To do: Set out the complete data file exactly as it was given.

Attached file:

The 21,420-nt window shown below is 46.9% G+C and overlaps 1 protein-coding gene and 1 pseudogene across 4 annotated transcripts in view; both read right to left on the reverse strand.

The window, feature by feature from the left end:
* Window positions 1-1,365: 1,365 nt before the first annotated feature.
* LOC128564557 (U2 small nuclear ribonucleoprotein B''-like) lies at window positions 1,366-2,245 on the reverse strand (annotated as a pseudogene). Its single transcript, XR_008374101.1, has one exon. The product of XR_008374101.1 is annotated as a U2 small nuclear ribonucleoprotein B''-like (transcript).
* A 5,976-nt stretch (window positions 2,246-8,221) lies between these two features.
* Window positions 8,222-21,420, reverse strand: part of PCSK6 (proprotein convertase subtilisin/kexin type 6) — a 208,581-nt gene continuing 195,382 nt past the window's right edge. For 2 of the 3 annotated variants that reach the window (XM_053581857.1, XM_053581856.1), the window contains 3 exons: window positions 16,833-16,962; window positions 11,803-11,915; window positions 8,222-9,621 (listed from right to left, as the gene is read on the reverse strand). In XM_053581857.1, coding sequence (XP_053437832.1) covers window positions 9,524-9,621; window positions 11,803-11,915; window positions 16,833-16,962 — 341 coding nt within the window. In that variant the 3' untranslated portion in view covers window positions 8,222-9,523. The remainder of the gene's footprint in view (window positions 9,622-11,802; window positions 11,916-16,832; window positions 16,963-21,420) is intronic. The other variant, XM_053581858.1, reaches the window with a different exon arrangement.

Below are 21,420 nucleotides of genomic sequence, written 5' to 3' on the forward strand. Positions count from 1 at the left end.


The 21,420-nt window shown below is 46.9% G+C and overlaps 1 protein-coding gene and 1 pseudogene across 4 annotated transcripts in view; both read right to left on the reverse strand.

The window, feature by feature from the left end:
* Window positions 1-1,365: 1,365 nt before the first annotated feature.
* LOC128564557 (U2 small nuclear ribonucleoprotein B''-like) lies at window positions 1,366-2,245 on the reverse strand (annotated as a pseudogene). Its single transcript, XR_008374101.1, has one exon. The product of XR_008374101.1 is annotated as a U2 small nuclear ribonucleoprotein B''-like (transcript).
* A 5,976-nt stretch (window positions 2,246-8,221) lies between these two features.
* Window positions 8,222-21,420, reverse strand: part of PCSK6 (proprotein convertase subtilisin/kexin type 6) — a 208,581-nt gene continuing 195,382 nt past the window's right edge. For 2 of the 3 annotated variants that reach the window (XM_053581857.1, XM_053581856.1), the window contains 3 exons: window positions 16,833-16,962; window positions 11,803-11,915; window positions 8,222-9,621 (listed from right to left, as the gene is read on the reverse strand). In XM_053581857.1, coding sequence (XP_053437832.1) covers window positions 9,524-9,621; window positions 11,803-11,915; window positions 16,833-16,962 — 341 coding nt within the window. In that variant the 3' untranslated portion in view covers window positions 8,222-9,523. The remainder of the gene's footprint in view (window positions 9,622-11,802; window positions 11,916-16,832; window positions 16,963-21,420) is intronic. The other variant, XM_053581858.1, reaches the window with a different exon arrangement.

Below are 21,420 nucleotides of genomic sequence, written 5' to 3' on the forward strand. Positions count from 1 at the left end.